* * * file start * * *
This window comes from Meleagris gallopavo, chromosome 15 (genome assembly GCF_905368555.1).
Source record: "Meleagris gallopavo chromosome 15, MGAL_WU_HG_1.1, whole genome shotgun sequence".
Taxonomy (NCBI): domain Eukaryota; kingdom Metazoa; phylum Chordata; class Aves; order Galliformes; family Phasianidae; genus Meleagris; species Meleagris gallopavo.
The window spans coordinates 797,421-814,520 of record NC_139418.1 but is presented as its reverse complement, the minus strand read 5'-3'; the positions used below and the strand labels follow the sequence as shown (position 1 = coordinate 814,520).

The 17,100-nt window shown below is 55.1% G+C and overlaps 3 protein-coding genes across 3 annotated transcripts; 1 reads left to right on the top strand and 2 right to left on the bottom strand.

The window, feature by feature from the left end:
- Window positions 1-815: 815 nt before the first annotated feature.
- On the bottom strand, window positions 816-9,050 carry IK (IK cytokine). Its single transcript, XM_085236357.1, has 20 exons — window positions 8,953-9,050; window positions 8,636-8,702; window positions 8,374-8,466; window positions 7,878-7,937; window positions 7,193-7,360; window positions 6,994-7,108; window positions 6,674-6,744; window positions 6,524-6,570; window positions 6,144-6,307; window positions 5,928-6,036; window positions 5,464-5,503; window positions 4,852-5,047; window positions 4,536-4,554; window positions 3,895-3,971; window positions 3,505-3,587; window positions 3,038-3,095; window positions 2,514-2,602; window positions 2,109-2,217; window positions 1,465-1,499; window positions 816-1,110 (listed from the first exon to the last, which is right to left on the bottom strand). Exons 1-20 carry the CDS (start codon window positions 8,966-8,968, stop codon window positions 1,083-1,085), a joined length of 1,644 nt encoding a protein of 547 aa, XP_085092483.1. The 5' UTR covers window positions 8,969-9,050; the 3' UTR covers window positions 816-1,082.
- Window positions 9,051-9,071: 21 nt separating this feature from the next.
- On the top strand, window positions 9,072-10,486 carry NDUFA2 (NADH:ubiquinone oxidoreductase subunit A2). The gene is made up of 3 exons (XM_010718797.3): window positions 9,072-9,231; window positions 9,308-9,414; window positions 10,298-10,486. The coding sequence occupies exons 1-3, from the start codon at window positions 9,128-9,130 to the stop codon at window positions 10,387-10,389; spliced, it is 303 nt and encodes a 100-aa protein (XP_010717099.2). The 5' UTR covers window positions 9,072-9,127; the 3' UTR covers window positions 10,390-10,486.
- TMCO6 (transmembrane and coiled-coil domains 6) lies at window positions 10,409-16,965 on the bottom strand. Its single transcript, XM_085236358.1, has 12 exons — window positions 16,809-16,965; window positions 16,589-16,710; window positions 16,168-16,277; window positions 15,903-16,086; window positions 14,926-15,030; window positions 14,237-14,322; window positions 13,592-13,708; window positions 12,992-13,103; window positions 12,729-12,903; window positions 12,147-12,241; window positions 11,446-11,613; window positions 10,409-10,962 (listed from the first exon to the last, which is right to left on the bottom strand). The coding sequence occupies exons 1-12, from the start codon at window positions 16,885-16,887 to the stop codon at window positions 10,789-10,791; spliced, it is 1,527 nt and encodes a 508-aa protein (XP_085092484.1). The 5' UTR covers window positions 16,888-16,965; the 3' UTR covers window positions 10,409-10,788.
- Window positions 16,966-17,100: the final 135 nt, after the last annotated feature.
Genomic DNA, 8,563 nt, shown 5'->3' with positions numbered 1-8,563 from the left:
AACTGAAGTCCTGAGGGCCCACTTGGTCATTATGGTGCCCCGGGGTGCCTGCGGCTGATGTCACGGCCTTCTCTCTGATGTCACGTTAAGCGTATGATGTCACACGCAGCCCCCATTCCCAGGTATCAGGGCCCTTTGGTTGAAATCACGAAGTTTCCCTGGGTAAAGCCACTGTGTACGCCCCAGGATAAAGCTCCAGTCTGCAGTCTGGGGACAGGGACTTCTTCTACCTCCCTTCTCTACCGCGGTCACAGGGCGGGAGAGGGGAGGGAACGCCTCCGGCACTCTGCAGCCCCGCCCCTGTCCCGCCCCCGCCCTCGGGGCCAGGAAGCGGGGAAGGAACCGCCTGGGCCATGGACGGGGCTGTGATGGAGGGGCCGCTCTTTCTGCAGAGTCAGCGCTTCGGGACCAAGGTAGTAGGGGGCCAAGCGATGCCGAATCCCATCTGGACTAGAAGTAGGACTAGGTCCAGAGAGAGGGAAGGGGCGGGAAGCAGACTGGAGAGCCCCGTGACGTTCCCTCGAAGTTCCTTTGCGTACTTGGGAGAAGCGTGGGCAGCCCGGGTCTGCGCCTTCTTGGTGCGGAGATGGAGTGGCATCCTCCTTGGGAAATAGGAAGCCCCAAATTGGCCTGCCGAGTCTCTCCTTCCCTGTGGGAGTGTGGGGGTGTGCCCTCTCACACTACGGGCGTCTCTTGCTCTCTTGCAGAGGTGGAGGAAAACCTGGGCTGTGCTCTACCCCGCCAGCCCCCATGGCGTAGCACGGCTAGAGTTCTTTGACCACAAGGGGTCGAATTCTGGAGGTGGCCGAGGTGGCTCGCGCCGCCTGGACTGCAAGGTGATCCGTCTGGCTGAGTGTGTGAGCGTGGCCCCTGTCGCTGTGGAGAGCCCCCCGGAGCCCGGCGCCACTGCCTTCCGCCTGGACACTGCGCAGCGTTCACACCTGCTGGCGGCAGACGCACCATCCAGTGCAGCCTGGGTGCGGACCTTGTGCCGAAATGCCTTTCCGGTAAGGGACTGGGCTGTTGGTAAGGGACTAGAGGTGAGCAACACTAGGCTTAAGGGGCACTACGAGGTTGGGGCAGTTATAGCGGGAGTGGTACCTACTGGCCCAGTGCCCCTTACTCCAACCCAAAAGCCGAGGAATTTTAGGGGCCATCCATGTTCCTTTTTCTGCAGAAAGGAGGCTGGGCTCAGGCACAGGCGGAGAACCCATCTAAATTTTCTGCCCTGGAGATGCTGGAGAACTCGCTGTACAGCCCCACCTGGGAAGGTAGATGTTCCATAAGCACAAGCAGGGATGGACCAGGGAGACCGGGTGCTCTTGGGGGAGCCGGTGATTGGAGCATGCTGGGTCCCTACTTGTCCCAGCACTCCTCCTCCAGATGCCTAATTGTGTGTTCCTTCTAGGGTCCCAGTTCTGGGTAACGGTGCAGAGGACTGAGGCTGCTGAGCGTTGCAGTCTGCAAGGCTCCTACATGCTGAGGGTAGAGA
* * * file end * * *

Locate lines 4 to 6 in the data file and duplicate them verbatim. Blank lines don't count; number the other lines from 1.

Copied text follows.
The window spans coordinates 797,421-814,520 of record NC_139418.1 but is presented as its reverse complement, the minus strand read 5'-3'; the positions used below and the strand labels follow the sequence as shown (position 1 = coordinate 814,520).

The 17,100-nt window shown below is 55.1% G+C and overlaps 3 protein-coding genes across 3 annotated transcripts; 1 reads left to right on the top strand and 2 right to left on the bottom strand.

The window, feature by feature from the left end: